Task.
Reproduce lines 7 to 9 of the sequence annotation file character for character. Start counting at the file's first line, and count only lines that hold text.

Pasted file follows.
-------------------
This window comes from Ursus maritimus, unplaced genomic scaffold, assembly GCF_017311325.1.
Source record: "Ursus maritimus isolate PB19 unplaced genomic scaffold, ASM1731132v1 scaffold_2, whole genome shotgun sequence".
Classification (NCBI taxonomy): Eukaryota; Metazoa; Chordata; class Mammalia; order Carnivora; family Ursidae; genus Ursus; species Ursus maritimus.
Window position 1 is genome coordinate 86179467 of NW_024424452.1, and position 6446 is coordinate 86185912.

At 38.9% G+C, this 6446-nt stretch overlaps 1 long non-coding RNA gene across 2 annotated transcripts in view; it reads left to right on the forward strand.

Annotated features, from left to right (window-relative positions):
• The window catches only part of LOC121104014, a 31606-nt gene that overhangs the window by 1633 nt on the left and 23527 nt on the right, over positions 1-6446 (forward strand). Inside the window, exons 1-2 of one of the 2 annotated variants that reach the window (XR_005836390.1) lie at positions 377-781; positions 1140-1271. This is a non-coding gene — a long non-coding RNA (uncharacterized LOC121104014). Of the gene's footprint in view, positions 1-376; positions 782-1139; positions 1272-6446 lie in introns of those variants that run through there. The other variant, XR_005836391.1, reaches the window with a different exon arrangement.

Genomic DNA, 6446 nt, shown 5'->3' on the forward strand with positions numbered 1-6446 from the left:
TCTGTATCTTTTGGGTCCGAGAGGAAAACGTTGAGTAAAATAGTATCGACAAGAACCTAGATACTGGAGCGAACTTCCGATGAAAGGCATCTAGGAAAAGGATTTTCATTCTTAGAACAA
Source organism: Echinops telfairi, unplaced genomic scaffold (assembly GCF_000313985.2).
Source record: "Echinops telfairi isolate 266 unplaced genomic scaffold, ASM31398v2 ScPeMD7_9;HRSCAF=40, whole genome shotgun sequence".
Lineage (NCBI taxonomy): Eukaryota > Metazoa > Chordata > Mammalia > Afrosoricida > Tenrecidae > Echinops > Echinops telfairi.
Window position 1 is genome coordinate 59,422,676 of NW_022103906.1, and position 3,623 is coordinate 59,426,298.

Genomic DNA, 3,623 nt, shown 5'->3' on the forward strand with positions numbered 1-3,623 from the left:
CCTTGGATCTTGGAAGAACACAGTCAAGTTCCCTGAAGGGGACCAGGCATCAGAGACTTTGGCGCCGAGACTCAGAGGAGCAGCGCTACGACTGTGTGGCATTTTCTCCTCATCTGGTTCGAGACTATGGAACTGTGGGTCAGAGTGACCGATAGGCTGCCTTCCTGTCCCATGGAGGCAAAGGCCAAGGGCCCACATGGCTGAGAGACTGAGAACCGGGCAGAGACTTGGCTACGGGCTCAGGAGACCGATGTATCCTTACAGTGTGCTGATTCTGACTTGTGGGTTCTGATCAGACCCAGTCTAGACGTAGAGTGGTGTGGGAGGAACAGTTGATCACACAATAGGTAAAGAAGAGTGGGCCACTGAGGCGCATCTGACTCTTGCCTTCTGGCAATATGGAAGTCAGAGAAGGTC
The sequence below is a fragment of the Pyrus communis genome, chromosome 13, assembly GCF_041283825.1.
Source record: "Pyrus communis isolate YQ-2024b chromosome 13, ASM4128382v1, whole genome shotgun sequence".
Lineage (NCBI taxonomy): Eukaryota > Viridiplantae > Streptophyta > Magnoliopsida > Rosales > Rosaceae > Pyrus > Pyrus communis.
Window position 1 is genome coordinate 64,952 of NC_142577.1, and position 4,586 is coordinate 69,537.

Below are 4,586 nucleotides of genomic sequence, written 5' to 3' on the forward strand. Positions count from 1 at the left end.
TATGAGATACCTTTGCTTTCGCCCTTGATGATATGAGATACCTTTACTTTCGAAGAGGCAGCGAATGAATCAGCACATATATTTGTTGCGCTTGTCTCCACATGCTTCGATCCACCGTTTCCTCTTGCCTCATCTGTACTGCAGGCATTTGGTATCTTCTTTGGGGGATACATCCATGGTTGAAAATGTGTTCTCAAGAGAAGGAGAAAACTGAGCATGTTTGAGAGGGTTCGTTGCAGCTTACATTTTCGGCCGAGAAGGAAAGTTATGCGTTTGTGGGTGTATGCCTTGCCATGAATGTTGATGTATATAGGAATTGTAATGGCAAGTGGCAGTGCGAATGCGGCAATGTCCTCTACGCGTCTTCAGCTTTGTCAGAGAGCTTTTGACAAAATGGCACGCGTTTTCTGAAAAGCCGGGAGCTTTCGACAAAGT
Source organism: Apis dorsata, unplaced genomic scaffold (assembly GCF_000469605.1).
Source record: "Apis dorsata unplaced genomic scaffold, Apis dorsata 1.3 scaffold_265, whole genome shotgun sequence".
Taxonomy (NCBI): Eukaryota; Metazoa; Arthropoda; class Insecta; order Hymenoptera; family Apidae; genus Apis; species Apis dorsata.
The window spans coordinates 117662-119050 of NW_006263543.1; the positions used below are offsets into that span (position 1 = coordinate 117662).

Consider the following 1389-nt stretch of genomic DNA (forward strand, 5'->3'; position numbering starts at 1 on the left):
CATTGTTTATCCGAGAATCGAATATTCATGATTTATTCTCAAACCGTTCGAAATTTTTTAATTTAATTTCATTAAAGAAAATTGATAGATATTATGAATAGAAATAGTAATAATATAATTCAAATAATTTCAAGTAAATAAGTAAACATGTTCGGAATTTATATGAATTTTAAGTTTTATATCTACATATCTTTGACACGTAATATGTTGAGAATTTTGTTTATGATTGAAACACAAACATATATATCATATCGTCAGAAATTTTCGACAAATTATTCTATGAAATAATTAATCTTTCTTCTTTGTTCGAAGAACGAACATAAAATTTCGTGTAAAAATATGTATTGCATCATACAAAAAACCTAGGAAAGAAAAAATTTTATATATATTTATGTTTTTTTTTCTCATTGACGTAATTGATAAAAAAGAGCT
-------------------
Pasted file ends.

• The window catches only part of LOC121104014, a 31606-nt gene that overhangs the window by 1633 nt on the left and 23527 nt on the right, over positions 1-6446 (forward strand). Inside the window, exons 1-2 of one of the 2 annotated variants that reach the window (XR_005836390.1) lie at positions 377-781; positions 1140-1271. This is a non-coding gene — a long non-coding RNA (uncharacterized LOC121104014). Of the gene's footprint in view, positions 1-376; positions 782-1139; positions 1272-6446 lie in introns of those variants that run through there. The other variant, XR_005836391.1, reaches the window with a different exon arrangement.

Genomic DNA, 6446 nt, shown 5'->3' on the forward strand with positions numbered 1-6446 from the left:
TCTGTATCTTTTGGGTCCGAGAGGAAAACGTTGAGTAAAATAGTATCGACAAGAACCTAGATACTGGAGCGAACTTCCGATGAAAGGCATCTAGGAAAAGGATTTTCATTCTTAGAACAA